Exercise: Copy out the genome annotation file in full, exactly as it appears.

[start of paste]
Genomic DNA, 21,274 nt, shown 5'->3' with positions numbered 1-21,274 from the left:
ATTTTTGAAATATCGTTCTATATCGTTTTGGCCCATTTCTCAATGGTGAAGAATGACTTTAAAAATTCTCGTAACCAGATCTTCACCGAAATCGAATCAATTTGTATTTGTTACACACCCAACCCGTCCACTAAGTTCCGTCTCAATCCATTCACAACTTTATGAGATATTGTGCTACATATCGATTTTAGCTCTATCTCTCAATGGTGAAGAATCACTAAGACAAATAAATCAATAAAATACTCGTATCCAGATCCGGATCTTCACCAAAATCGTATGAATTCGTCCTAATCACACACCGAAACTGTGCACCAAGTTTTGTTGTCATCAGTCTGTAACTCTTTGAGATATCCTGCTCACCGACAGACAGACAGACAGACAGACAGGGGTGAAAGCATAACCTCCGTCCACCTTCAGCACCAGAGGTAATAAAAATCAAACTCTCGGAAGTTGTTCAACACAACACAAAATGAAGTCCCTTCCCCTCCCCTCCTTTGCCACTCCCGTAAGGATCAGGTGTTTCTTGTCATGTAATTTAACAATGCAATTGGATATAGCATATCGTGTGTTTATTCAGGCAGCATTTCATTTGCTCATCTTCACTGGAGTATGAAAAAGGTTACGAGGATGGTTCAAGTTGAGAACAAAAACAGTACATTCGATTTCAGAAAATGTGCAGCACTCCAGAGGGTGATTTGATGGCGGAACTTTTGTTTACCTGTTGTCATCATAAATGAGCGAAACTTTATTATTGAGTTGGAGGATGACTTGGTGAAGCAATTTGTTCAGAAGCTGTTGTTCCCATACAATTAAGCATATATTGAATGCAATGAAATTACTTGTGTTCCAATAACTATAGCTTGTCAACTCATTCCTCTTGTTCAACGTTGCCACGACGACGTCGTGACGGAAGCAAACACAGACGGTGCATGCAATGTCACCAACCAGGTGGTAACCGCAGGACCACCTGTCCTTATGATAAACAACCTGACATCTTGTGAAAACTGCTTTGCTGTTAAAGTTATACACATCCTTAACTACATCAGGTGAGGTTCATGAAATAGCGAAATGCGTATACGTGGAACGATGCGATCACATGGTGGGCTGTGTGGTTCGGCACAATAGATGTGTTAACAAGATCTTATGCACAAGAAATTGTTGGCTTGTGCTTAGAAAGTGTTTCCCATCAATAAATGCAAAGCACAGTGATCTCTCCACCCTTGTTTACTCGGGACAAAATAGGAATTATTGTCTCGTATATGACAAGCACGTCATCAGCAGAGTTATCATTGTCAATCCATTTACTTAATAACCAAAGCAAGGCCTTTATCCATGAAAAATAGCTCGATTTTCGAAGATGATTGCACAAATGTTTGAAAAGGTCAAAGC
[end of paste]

Genomic DNA, 21,274 nt, shown 5'->3' with positions numbered 1-21,274 from the left:
ATTTTTGAAATATCGTTCTATATCGTTTTGGCCCATTTCTCAATGGTGAAGAATGACTTTAAAAATTCTCGTAACCAGATCTTCACCGAAATCGAATCAATTTGTATTTGTTACACACCCAACCCGTCCACTAAGTTCCGTCTCAATCCATTCACAACTTTATGAGATATTGTGCTACATATCGATTTTAGCTCTATCTCTCAATGGTGAAGAATCACTAAGACAAATAAATCAATAAAATACTCGTATCCAGATCCGGATCTTCACCAAAATCGTATGAATTCGTCCTAATCACACACCGAAACTGTGCACCAAGTTTTGTTGTCATCAGTCTGTAACTCTTTGAGATATCCTGCTCACCGACAGACAGACAGACAGACAGACAGGGGTGAAAGCATAACCTCCGTCCACCTTCAGCACCAGAGGTAATAAAAATCAAACTCTCGGAAGTTGTTCAACACAACACAAAATGAAGTCCCTTCCCCTCCCCTCCTTTGCCACTCCCGTAAGGATCAGGTGTTTCTTGTCATGTAATTTAACAATGCAATTGGATATAGCATATCGTGTGTTTATTCAGGCAGCATTTCATTTGCTCATCTTCACTGGAGTATGAAAAAGGTTACGAGGATGGTTCAAGTTGAGAACAAAAACAGTACATTCGATTTCAGAAAATGTGCAGCACTCCAGAGGGTGATTTGATGGCGGAACTTTTGTTTACCTGTTGTCATCATAAATGAGCGAAACTTTATTATTGAGTTGGAGGATGACTTGGTGAAGCAATTTGTTCAGAAGCTGTTGTTCCCATACAATTAAGCATATATTGAATGCAATGAAATTACTTGTGTTCCAATAACTATAGCTTGTCAACTCATTCCTCTTGTTCAACGTTGCCACGACGACGTCGTGACGGAAGCAAACACAGACGGTGCATGCAATGTCACCAACCAGGTGGTAACCGCAGGACCACCTGTCCTTATGATAAACAACCTGACATCTTGTGAAAACTGCTTTGCTGTTAAAGTTATACACATCCTTAACTACATCAGGTGAGGTTCATGAAATAGCGAAATGCGTATACGTGGAACGATGCGATCACATGGTGGGCTGTGTGGTTCGGCACAATAGATGTGTTAACAAGATCTTATGCACAAGAAATTGTTGGCTTGTGCTTAGAAAGTGTTTCCCATCAATAAATGCAAAGCACAGTGATCTCTCCACCCTTGTTTACTCGGGACAAAATAGGAATTATTGTCTCGTATATGACAAGCACGTCATCAGCAGAGTTATCATTGTCAATCCATTTACTTAATAACCAAAGCAAGGCCTTTATCCATGAAAAATAGCTCGATTTTCGAAGATGATTGCACAAATGTTTGAAAAGGTCAAAGC